Trump Executive Action Likely Worth $1,200 per Worker, Kudlow Says

August 9, 2020 Updated: August 9, 2020

President Donald Trump’s executive actions to suspend payroll taxes would save the average person about $1,200 over a period of four months, White House economic adviser Larry Kudlow said.

“I think it’s going to be in a couple of weeks, and I think it’s going to come to about $1,200 per person,” Kudlow said Aug. 9 in a televised interview. Another round of stimulus checks and payments would be worth about $1,200, but talks about a broader CCP virus relief bill are currently in limbo.

In the midst of the pandemic, the president has repeatedly suggested a payroll tax cut, meaning that some money won’t be going to Medicare and Social Security. It’s drawn a rebuke from both Democrats and Republicans in Congress.

“With respect to the payroll tax, basically we’re giving 140-some-odd million people who worked through this pandemic, they’re heroes, we’re giving them about a $1,200 wage increase after-tax,” Kudlow said on CNN’s “State of the Union.”

Trump also extended federal unemployment benefits authorized under the CARES Act, although he cut them by $200 per week to $400 per week.

Kudlow said that it’s not clear if all 50 states support the new unemployment executive order.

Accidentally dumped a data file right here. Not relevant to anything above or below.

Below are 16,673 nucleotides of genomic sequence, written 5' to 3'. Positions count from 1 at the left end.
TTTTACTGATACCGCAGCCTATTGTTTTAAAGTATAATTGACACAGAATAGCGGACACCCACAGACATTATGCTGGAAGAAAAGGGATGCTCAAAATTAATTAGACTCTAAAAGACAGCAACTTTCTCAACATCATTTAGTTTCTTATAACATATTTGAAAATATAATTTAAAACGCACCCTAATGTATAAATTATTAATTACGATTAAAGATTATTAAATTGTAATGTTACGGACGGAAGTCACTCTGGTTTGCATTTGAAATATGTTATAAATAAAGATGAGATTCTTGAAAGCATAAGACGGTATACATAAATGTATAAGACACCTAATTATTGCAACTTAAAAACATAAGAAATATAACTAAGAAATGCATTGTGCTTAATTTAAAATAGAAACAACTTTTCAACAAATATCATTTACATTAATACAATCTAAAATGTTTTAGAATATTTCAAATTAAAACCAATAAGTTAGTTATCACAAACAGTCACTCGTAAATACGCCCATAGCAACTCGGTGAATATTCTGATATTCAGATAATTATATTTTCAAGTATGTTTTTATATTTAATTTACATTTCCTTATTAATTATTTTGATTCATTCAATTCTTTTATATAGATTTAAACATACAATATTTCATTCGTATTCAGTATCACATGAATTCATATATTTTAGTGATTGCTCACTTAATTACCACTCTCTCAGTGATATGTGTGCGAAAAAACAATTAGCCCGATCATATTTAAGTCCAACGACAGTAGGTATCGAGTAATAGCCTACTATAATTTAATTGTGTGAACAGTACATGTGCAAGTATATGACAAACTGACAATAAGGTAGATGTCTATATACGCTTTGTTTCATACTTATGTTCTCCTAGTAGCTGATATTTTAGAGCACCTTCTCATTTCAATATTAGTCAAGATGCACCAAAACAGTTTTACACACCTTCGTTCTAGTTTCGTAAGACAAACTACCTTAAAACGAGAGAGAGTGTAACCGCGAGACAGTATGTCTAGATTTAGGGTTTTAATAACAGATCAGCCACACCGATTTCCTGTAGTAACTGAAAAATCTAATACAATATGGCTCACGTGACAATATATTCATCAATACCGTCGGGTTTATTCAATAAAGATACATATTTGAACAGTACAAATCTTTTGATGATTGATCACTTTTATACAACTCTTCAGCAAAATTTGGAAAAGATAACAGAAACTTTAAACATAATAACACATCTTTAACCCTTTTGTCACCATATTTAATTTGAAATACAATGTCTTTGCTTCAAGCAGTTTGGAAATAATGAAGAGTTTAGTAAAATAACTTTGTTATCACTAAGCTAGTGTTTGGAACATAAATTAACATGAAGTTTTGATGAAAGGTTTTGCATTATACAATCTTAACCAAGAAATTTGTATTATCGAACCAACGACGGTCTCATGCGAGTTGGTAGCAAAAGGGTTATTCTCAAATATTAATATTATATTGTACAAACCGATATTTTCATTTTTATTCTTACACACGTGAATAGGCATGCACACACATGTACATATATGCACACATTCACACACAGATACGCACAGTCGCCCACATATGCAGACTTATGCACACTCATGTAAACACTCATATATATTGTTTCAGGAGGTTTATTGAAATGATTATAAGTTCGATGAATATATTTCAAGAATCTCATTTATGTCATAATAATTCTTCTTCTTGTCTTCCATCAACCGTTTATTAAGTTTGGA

“So based on our estimates, the states will be able to provide the extra $100,” he said. “We’ll probably find that out today or tomorrow as we make our canvass. We’ve been in touch with them. We have very good records coming out of the Treasury Department. But we will be in touch.”

Meanwhile, Trump also extended a federal moratorium on evictions that expired last month. The unemployment expansion also expired last month.

On Aug. 7, after talks broke down between the White House and Democrats, Trump announced he would need to take executive action; Democrats say it’s an unconstitutional move that will likely be challenged in court.

Trump said in a press conference on Aug. 7 that a number of his executive orders have gone to court, and the administration ultimately won some of those challenges.

Over the weekend, House Speaker Nancy Pelosi (D-Calif.) suggested that Democrats are still open to talks on a new relief bill.

“We have to reach an agreement,” she told “Fox News Sunday.”

“We’ve got to meet halfway. We’ve got to do the best we can for the American people. But what they’re putting forth does not meet that standard,” she said, following stalled negotiations.

On Aug. 8, she described Trump’s actions as “absurdly unconstitutional.”

One of the most contentious issues during negotiations is the question of whether to provide emergency funds for state and local governments amid revenue shortfalls suffered during the pandemic. Democrats have sought $1 trillion in their HEROES Act, while Republicans proposed no extra funds, with Trump arguing that it would be tantamount to a “bailout” of cities that have been “poorly run” for decades.